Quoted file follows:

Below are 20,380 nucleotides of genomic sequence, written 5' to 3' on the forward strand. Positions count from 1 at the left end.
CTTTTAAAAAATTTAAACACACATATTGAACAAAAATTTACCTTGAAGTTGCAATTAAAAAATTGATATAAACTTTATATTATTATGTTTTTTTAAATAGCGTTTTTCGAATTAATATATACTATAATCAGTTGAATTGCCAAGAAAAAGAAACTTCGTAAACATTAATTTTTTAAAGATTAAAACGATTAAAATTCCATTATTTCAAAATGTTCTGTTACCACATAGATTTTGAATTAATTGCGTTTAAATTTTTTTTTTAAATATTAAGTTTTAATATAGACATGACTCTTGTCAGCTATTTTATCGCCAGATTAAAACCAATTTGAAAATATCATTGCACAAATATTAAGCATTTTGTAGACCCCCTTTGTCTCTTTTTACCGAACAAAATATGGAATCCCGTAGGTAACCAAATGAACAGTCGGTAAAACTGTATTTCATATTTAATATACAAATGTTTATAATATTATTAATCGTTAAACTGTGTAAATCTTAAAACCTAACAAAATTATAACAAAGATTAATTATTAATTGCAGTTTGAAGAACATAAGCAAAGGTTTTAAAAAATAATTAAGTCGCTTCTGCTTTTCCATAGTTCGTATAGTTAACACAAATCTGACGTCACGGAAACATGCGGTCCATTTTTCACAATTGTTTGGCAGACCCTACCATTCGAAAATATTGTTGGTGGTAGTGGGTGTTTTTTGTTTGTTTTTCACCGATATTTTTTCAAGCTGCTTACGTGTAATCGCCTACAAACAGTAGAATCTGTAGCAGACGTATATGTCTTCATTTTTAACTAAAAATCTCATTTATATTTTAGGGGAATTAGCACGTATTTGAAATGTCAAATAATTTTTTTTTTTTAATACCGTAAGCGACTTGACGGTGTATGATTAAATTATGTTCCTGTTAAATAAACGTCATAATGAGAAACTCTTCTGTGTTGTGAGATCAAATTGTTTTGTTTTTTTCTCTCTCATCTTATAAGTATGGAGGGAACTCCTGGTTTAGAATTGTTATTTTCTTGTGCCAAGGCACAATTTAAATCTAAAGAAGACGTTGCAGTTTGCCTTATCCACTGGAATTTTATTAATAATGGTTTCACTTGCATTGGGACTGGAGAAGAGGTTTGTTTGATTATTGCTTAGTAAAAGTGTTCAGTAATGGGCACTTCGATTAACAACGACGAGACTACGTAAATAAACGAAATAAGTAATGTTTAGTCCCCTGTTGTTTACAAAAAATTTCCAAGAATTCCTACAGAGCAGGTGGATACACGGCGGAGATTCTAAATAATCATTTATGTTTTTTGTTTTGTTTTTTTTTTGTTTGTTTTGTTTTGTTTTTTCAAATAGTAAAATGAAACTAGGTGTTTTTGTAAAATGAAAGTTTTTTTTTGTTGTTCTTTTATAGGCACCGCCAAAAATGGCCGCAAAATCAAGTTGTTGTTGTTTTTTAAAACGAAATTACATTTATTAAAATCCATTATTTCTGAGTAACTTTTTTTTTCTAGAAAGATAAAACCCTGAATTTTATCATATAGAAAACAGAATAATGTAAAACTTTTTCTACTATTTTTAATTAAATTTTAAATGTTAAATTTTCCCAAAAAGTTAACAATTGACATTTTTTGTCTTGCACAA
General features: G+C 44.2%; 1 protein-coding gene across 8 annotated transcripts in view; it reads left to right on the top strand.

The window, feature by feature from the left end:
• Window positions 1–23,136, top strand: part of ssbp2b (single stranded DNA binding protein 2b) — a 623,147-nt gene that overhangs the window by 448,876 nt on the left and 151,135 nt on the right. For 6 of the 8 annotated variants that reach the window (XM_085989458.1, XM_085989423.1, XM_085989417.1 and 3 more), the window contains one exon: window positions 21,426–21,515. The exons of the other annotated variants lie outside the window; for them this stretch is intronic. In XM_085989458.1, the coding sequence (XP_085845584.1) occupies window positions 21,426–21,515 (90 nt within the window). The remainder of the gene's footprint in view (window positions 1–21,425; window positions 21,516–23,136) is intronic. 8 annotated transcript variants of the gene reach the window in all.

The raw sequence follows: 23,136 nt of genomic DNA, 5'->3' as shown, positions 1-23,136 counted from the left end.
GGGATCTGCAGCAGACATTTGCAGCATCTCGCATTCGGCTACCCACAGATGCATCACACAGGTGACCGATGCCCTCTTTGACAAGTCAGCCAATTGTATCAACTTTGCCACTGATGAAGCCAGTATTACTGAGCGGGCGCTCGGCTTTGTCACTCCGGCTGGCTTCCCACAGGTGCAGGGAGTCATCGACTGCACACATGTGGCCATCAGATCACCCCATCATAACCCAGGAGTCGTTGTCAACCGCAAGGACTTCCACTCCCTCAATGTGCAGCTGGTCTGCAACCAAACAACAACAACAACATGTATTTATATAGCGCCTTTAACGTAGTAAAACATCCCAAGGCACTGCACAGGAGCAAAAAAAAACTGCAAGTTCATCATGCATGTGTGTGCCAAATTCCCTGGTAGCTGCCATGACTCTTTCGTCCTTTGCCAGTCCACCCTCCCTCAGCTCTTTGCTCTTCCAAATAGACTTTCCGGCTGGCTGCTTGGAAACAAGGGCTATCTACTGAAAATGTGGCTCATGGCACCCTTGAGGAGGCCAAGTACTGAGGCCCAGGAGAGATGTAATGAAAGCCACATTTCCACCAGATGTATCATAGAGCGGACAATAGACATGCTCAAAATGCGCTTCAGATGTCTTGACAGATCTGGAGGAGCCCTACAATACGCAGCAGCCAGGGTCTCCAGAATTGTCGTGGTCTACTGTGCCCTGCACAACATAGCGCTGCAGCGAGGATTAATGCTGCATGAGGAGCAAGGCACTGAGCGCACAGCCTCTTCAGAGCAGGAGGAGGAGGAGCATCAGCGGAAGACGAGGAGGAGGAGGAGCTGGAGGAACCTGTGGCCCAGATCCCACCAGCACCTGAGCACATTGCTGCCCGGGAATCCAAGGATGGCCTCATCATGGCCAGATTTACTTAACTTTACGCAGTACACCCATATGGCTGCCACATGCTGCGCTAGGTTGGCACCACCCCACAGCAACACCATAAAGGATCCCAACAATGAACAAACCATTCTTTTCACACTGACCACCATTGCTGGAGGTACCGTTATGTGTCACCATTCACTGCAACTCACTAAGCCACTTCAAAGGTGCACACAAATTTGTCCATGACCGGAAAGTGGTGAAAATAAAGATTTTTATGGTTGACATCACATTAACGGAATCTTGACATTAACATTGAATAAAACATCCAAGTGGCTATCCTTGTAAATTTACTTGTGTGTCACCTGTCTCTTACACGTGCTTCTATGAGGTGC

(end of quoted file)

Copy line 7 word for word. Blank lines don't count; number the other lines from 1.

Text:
GGGATCTGCAGCAGACATTTGCAGCATCTCGCATTCGGCTACCCACAGATGCATCACACAGGTGACCGATGCCCTCTTTGACAAGTCAGCCAATTGTATCAACTTTGCCACTGATGAAGCCAGTATTACTGAGCGGGCGCTCGGCTTTGTCACTCCGGCTGGCTTCCCACAGGTGCAGGGAGTCATCGACTGCACACATGTGGCCATCAGATCACCCCATCATAACCCAGGAGTCGTTGTCAACCGCAAGGACTTCCACTCCCTCAATGTGCAGCTGGTCTGCAACCAAACAACAACAACAACATGTATTTATATAGCGCCTTTAACGTAGTAAAACATCCCAAGGCACTGCACAGGAGCAAAAAAAAACTGCAAGTTCATCATGCATGTGTGTGCCAAATTCCCTGGTAGCTGCCATGACTCTTTCGTCCTTTGCCAGTCCACCCTCCCTCAGCTCTTTGCTCTTCCAAATAGACTTTCCGGCTGGCTGCTTGGAAACAAGGGCTATCTACTGAAAATGTGGCTCATGGCACCCTTGAGGAGGCCAAGTACTGAGGCCCAGGAGAGATGTAATGAAAGCCACATTTCCACCAGATGTATCATAGAGCGGACAATAGACATGCTCAAAATGCGCTTCAGATGTCTTGACAGATCTGGAGGAGCCCTACAATACGCAGCAGCCAGGGTCTCCAGAATTGTCGTGGTCTACTGTGCCCTGCACAACATAGCGCTGCAGCGAGGATTAATGCTGCATGAGGAGCAAGGCACTGAGCGCACAGCCTCTTCAGAGCAGGAGGAGGAGGAGCATCAGCGGAAGACGAGGAGGAGGAGGAGCTGGAGGAACCTGTGGCCCAGATCCCACCAGCACCTGAGCACATTGCTGCCCGGGAATCCAAGGATGGCCTCATCATGGCCAGATTTACTTAACTTTACGCAGTACACCCATATGGCTGCCACATGCTGCGCTAGGTTGGCACCACCCCACAGCAACACCATAAAGGATCCCAACAATGAACAAACCATTCTTTTCACACTGACCACCATTGCTGGAGGTACCGTTATGTGTCACCATTCACTGCAACTCACTAAGCCACTTCAAAGGTGCACACAAATTTGTCCATGACCGGAAAGTGGTGAAAATAAAGATTTTTATGGTTGACATCACATTAACGGAATCTTGACATTAACATTGAATAAAACATCCAAGTGGCTATCCTTGTAAATTTACTTGTGTGTCACCTGTCTCTTACACGTGCTTCTATGAGGTGC